The government of China is perpetrating crimes against humanity and genocide in the Xinjiang Uyghur Autonomous Region (“Uyghur region”), targeting Uyghur and other Turkic and Muslim-majority peoples on the basis of religion and ethnicity.3The UN High Commissioner for Human Rights, in a report on the human rights concerns in the Uyghur region, stated that “The extent of arbitrary and discriminatory detention of members of Uyghur and other predominantly Muslim groups, pursuant to law and policy, in context of restrictions and deprivation more generally of fundamental rights enjoyed individually and collectively, may constitute international crimes, in particular crimes against humanity.” See “OHCHR Assessment of human rights concerns in the Xinjiang Uyghur Autonomous Region, People’s Republic of China,” available online: The Chinese government is engaging in a systematic campaign to eradicate Uyghur culture, religion, and language through policy and practice, including the destruction of sacred cultural and religious sites such as mosques, cemeteries, and shrines, as well as marginalizing UNESCO-sanctioned intangible cultural heritage. The government has banned the use of Uyghur language in schools and detained and sentenced scholars wishing to establish Uyghur-language schools within the region.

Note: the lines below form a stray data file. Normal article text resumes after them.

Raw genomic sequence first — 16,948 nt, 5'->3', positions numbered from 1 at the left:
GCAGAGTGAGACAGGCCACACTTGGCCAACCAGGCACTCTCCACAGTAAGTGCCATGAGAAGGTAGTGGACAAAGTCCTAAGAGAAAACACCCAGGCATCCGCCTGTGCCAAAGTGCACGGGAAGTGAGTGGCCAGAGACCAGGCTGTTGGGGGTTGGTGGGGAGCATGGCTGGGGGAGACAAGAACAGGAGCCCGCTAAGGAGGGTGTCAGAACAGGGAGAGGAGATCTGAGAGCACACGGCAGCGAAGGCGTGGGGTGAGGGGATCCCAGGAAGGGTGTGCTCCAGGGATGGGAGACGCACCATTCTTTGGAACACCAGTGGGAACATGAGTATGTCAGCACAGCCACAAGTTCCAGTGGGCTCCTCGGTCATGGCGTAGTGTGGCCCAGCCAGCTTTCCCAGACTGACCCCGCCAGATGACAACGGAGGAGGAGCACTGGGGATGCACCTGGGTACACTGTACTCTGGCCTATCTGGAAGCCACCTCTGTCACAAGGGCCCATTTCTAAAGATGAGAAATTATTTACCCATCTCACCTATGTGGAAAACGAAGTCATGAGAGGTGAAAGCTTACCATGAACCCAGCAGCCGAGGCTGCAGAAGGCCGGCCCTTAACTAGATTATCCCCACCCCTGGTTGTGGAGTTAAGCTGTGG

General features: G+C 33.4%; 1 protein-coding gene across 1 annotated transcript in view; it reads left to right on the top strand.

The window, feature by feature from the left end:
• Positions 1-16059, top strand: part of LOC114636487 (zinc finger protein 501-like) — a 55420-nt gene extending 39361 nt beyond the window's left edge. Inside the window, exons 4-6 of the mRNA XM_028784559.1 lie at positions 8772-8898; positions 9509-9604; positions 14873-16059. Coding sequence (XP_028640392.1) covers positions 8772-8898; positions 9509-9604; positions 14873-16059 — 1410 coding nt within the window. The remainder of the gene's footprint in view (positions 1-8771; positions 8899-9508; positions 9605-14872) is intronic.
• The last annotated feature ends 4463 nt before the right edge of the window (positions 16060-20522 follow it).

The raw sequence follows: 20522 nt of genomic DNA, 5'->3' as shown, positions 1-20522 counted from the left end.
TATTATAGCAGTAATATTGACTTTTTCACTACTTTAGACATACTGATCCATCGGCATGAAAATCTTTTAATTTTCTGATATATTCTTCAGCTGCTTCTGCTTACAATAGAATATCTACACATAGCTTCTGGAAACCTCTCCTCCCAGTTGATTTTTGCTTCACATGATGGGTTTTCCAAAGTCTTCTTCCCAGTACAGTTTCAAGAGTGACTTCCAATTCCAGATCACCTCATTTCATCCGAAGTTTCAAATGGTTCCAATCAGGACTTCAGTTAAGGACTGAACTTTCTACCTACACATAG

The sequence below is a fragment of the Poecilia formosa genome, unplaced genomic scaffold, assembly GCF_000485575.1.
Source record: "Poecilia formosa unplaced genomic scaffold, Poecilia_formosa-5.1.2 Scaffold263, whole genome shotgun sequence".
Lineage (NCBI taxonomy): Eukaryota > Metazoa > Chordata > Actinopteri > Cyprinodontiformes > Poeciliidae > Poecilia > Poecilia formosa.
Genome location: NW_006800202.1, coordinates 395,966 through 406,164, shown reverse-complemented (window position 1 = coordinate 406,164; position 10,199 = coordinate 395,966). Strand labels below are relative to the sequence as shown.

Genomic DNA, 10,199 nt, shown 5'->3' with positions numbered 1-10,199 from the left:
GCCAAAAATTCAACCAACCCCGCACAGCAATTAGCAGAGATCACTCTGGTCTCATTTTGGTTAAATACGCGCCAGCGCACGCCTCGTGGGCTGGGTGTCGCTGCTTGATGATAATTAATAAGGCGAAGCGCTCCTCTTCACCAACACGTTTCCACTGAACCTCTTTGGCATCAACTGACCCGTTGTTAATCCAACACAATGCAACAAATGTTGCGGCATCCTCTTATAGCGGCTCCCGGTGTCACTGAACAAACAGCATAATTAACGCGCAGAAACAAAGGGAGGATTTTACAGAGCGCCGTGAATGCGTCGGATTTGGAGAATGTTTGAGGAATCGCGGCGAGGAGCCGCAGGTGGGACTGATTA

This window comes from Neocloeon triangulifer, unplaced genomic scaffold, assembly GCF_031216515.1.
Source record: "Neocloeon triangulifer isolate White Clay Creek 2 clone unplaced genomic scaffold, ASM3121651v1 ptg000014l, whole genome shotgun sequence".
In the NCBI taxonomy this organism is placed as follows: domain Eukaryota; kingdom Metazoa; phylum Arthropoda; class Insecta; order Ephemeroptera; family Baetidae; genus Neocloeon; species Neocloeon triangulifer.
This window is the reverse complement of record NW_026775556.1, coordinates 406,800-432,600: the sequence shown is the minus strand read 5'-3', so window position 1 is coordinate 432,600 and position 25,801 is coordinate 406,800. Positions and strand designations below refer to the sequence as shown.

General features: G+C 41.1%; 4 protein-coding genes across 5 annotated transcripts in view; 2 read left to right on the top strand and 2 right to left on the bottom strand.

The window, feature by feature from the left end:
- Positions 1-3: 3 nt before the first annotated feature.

China’s actions in the Uyghur region constitute what UNESCO calls “strategic cultural cleansing”: the deliberate targeting of individuals and groups on the basis of their cultural, ethnic or religious affiliation, combined with the intentional and systematic destruction of their cultural heritage.4UNESCO, “Reinforcement of UNESCO’s Action for the Protection of Culture and the Promotion of Pluralism in the event of Armed Conflict,” Document 39 C/57, October 24, 2017. As acknowledged in the 2021 International Criminal Court framework on cultural heritage, acts of dispossession and destruction of cultural heritage are often inseparable from—or the precursor to—acts of genocide.5ICC Policy on Cultural Heritage, 2021, p.30,